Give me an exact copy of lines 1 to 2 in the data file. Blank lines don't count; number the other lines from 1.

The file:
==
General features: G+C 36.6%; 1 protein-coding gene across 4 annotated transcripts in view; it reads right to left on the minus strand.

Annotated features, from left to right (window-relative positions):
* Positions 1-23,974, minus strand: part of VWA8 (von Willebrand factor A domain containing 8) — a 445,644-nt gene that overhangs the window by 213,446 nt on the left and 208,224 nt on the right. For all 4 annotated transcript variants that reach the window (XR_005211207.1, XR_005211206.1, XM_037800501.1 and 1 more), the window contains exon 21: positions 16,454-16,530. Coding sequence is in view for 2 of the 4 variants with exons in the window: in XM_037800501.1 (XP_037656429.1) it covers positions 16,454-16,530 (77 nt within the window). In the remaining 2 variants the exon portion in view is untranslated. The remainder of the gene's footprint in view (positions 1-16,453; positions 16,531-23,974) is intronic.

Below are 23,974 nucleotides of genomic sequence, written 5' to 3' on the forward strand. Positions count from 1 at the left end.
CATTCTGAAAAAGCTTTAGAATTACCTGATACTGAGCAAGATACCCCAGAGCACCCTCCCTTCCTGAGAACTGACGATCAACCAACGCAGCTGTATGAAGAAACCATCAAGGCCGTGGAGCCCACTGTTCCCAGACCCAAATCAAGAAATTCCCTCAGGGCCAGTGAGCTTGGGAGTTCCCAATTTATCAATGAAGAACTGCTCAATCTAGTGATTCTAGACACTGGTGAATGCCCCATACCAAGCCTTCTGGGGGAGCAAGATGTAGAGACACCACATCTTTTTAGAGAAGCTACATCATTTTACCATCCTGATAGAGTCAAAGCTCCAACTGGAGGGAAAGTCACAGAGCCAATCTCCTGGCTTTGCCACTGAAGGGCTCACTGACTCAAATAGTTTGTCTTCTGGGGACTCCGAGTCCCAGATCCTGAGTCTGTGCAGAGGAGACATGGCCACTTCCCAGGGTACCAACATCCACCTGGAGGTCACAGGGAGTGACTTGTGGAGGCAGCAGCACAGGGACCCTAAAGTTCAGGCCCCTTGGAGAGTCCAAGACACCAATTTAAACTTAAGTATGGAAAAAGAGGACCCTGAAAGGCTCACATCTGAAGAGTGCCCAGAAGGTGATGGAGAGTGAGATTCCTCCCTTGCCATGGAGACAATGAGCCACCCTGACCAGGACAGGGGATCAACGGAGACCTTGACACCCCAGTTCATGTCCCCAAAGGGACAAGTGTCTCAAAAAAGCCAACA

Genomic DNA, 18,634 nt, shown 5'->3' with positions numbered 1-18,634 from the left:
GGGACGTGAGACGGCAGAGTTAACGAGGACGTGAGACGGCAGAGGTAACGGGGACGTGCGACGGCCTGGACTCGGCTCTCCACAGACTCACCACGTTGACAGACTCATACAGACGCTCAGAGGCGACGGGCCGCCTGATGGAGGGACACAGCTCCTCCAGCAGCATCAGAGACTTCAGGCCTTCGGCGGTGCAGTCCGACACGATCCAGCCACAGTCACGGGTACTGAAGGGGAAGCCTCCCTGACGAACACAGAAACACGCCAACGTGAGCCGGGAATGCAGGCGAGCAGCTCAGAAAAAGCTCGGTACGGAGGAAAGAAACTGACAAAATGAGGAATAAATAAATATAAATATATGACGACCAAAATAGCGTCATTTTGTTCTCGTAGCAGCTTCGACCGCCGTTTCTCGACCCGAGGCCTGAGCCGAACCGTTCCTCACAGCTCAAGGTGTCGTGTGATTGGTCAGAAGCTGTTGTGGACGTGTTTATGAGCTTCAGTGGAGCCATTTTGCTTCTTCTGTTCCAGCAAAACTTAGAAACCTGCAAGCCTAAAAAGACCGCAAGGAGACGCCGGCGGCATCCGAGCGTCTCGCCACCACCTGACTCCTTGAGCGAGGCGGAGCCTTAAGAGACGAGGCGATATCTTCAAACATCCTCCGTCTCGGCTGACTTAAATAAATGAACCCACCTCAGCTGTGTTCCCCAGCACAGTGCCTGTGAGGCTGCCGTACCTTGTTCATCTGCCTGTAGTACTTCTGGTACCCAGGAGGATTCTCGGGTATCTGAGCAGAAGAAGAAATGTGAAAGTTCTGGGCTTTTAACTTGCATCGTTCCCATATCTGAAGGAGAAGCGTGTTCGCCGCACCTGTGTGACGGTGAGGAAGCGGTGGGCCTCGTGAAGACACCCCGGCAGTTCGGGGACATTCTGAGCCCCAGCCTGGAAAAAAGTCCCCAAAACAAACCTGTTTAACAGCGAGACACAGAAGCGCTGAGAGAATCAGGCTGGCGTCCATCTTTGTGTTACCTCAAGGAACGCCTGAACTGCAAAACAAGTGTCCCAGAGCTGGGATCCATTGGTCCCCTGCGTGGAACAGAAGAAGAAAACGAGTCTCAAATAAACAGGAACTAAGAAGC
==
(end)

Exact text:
General features: G+C 36.6%; 1 protein-coding gene across 4 annotated transcripts in view; it reads right to left on the minus strand.

Annotated features, from left to right (window-relative positions):